cknobman - Friday, March 30, 2012 - linkSorry but I am with AnandTech on this one.
I loath any laptop (or desktop) with a HDD boot drive now and would never consider buying a new computer that did not have an SSD.
In fact with todays HDD and SSD price I really see no reason (especially in a laptop) to use and HDD as a primary boot drive. You can buy a fantastic 120GB SSD for <=$120.
For me I dont need 300+ GB of storage in my laptop, that is what I have desktops and servers for at home. All I need on a laptop is enough storage to install my OS, important programs, a few games, and then as needed transfer over any large data files from my server/desktop.
The user experience from and HDD to SSD really is a big leap and it does in fact change the perception of a laptop and its usability. I went from never using my laptop, due to loathing 5+ minute startup times, to it being my "go to" machine as I can have it up and running in seconds(literally).
rudolphna - Friday, March 30, 2012 - linkThen you are doing it wrong. My $380 laptop with HDD starts up in a minute to a fully usable desktop. While I'm not disagreeing with anand on the benefits of SSD (Remember, I have one in my desktop), what most people fail to remember ist hat the laptops MOST consumers buy are in the $350-$700 price range. Firstly, people aren't going to understand the benefits of SSD, they are going to see "Oh it only has a 64GB Harddrive? Pass" Secondly, they aren't going to want to pay more for it. I spent 18 months selling computers to people, and on both of these points I can garuntee.
lewisl9029 - Friday, March 30, 2012 - linkPersonally I would much rather buy a laptop that comes with an HDD and decide which SSD to upgrade to on my own rather than to pay premium for one with an unknown brand/controller that the manufacturer decides to shove in there for the sake of having an SSD.
Loberts91 - Monday, April 2, 2012 - linkI agree with this. I wouldn't buy a laptop that has an SSD simply because it could be bundled with CRAP. I have an Agility 3 and know what a crap SSD is really like. I plan on buying a laptop with a HDD and buying a Samsung 830 60GB for it, least that way I know that it has a quality SSD.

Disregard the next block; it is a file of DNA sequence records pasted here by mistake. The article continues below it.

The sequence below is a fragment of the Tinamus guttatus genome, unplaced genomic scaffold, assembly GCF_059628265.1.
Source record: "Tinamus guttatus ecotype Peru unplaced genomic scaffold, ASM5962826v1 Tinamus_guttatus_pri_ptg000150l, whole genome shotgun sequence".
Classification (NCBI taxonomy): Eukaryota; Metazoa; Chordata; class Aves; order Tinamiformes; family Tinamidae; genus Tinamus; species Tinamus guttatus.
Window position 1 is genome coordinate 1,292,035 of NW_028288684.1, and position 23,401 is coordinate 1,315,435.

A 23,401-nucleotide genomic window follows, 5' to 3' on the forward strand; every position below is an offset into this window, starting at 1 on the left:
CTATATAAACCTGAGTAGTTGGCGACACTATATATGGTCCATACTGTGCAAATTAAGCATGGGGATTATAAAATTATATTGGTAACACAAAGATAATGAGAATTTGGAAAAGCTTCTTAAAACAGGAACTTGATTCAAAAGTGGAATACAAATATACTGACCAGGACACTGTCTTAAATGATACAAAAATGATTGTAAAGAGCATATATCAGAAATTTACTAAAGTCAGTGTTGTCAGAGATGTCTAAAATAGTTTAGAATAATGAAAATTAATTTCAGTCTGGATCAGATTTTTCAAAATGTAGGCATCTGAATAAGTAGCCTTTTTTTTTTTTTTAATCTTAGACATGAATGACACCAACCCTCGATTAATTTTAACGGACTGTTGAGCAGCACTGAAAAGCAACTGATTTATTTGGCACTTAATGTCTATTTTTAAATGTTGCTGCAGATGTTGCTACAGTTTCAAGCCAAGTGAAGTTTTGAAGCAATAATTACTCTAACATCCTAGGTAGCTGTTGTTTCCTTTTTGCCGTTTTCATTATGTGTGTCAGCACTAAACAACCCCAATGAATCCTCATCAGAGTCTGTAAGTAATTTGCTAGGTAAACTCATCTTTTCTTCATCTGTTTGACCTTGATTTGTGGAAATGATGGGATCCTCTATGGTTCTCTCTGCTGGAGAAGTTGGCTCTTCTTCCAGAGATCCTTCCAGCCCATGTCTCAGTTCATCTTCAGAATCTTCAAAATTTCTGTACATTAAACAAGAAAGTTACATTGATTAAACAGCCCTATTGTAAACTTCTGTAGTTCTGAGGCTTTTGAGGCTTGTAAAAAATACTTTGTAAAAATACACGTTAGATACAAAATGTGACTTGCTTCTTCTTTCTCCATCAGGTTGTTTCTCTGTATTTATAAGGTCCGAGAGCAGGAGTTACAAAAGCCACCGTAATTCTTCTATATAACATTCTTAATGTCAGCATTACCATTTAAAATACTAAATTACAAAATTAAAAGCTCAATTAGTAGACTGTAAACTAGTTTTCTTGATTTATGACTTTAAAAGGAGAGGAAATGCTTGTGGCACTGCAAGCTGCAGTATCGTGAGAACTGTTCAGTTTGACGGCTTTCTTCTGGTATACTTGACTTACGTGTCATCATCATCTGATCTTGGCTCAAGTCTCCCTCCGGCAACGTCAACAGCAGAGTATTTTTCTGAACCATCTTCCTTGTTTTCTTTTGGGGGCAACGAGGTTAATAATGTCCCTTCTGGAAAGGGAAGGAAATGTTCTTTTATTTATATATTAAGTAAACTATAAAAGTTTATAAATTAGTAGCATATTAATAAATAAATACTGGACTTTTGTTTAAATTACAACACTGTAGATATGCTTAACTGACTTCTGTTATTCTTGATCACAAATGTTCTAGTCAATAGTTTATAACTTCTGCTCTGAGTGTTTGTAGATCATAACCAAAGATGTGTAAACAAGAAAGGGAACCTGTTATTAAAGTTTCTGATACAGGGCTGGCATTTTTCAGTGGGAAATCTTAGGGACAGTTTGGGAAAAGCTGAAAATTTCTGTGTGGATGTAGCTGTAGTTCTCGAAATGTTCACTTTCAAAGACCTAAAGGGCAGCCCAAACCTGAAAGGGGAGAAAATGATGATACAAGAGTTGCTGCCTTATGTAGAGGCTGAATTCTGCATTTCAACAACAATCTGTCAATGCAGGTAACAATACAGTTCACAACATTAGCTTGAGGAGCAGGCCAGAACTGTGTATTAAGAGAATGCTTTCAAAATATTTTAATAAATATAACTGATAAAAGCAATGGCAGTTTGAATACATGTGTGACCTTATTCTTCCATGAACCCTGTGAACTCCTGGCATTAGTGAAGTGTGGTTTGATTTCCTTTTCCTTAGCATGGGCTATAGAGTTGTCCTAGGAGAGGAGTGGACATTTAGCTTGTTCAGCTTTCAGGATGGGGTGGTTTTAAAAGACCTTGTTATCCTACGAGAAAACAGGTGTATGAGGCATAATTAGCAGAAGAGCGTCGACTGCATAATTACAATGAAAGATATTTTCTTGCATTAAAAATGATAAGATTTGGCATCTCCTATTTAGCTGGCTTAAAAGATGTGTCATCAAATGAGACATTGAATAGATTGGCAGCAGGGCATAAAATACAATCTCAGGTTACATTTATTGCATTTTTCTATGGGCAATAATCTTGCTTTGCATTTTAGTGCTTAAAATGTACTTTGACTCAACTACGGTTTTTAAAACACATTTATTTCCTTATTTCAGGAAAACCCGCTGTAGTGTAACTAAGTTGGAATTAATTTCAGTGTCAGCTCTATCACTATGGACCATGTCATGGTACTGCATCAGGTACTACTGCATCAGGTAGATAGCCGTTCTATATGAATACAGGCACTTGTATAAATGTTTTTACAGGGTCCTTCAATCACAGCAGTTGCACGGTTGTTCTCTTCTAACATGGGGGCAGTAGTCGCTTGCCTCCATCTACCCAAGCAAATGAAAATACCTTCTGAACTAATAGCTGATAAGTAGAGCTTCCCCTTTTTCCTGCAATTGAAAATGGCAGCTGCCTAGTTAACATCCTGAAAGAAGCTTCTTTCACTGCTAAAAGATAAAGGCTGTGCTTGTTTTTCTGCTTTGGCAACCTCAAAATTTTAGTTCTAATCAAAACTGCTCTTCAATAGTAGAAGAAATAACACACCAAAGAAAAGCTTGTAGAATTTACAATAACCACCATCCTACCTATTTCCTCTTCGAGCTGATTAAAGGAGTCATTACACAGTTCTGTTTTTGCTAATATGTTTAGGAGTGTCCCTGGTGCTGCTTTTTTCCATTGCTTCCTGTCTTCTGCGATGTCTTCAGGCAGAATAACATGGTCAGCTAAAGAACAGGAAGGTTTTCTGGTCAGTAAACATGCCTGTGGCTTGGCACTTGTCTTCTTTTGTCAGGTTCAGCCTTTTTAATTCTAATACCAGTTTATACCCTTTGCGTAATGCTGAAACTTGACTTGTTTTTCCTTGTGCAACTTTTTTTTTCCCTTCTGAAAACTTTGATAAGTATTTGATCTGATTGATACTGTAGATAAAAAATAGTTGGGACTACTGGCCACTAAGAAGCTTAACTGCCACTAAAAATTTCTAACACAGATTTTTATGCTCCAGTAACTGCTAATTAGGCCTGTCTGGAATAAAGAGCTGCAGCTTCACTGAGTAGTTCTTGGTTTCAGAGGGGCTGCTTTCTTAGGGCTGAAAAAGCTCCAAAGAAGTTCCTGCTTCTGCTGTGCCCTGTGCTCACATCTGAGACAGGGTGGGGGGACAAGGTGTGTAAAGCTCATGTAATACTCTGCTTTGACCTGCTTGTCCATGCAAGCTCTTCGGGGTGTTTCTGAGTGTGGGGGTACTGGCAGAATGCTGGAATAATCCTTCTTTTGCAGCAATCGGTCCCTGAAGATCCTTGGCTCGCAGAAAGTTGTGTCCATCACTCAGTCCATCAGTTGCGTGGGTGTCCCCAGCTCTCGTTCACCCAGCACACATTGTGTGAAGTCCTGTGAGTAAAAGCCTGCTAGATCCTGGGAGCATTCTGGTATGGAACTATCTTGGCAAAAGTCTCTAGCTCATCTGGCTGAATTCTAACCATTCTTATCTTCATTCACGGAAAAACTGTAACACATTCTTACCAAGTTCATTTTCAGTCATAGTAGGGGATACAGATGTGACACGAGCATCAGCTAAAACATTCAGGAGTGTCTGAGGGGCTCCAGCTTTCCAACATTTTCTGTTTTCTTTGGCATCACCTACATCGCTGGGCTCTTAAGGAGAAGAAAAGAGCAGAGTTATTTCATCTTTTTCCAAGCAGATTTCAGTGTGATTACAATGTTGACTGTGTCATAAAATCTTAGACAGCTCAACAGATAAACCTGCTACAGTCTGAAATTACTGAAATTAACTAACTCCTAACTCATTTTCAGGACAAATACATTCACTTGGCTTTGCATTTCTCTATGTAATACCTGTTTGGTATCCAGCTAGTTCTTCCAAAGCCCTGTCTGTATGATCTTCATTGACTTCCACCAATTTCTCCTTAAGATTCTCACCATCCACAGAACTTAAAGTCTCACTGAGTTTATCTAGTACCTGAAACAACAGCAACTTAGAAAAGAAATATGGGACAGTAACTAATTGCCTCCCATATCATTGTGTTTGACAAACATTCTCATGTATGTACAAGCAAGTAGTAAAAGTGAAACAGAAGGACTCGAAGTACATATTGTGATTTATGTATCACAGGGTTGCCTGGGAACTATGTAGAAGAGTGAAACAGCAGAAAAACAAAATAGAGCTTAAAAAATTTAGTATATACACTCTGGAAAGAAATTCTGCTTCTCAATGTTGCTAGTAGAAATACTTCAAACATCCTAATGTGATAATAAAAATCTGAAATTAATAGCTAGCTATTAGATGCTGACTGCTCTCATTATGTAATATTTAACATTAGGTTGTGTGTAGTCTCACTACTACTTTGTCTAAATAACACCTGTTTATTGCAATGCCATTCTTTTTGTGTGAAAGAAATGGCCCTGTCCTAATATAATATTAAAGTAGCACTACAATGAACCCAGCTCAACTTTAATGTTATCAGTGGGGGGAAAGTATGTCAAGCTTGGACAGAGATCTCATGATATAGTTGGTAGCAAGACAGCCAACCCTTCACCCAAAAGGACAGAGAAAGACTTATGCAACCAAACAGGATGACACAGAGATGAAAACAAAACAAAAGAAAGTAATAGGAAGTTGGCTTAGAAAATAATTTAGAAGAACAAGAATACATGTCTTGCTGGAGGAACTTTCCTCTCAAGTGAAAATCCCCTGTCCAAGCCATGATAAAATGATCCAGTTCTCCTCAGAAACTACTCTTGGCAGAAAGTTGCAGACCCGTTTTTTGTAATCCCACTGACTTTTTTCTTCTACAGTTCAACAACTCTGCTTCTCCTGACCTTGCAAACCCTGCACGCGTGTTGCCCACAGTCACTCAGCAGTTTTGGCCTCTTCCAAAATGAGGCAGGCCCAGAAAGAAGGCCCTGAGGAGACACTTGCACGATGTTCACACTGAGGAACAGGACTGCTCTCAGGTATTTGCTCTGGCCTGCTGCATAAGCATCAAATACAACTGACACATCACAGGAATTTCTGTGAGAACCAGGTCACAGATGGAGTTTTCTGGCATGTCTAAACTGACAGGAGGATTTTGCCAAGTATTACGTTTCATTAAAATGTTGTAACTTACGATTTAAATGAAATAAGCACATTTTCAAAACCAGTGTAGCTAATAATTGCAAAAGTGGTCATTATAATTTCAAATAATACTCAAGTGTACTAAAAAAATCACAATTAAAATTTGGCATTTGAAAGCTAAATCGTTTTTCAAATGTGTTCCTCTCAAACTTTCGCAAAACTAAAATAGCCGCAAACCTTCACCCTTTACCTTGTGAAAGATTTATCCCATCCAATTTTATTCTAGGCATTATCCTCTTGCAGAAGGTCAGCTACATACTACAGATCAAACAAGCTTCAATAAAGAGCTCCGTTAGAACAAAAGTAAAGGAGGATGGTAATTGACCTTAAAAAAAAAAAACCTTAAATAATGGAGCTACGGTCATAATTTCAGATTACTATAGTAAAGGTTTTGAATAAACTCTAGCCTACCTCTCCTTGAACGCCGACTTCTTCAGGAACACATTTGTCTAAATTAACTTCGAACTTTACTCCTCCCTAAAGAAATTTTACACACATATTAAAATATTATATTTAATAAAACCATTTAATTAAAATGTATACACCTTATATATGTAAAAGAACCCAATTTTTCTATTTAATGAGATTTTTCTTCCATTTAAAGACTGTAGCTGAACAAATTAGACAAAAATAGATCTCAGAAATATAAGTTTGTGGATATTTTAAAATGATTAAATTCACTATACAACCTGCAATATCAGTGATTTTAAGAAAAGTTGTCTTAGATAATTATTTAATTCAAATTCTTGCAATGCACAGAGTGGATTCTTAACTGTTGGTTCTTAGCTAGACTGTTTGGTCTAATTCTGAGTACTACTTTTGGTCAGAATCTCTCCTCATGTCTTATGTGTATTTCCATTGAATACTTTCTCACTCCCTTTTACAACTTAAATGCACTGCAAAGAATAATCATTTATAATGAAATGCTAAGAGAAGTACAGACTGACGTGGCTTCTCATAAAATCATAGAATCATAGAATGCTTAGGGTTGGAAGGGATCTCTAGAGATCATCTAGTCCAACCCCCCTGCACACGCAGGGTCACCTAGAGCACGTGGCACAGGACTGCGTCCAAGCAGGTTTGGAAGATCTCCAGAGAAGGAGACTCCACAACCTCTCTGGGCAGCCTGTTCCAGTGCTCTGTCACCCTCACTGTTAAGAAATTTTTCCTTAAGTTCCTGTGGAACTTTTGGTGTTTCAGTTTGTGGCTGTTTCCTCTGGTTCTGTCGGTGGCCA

Besides, the HDDs are selling second hand like hot cakes on ebay, allowing you to make some money back on the ordeal.
cknobman - Friday, March 30, 2012 - linkOh so you have a laptop with a factory image (not a hdd that you wiped and performed your own custom install and disabled everything) that starts in 1 minute? I call bs.
Not only have I sold laptops/desktops (at BestBuy) before but I have also been building my own systems (and for family) for over a decade.
Customers will buy from the options they are given, take a look at ultrabooks as plenty of them come with smaller SSDs.
I dont know a single person who does not despise their slow performing laptop when it comes to system startup/shutdown/app startup. All of this would be remedied with an SSD.
I have a pretty good grasp of different user bases as I am a applications developer in a corporate environment so not only do I (and fellow developers) deal with slow hard drives in our laptops but I am also interfacing (on a regular basis) with business users in who feel the same.
Chubblez - Friday, March 30, 2012 - linkNot really.
4GB DDR3 (1 DIMM)
Stock 320GB 7MM Hitachi (5400RPM)
Cold to desktop in 51sec.
Intel i7 2760QM
Seagate 500GB 7200RPM
Cold to desktop in 45 sec.
AMD FX4 3150 (I think. The cheap quad-core)
2x Seagate 1TB SATA 6 in RAID 0
Cold to desktop in 48 sec.
MrSpadge - Saturday, March 31, 2012 - linkLenovo X121e
4GB DDR3 (1 DIMM)
Stock 320GB 7MM Hitachi (5400RPM)
A very nice machine.. unless you want it to do anything HDD-related. That's so dog-slow, even my GF notices! (having seen alternatives around the house..)
ExarKun333 - Saturday, March 31, 2012 - linkYou sound clueless. Just click 'no' on those banner adds from now on...;)
cknobman - Monday, April 2, 2012 - linkSnide remark with no relevant input on the subject at hand and your calling me clueless???? LOL.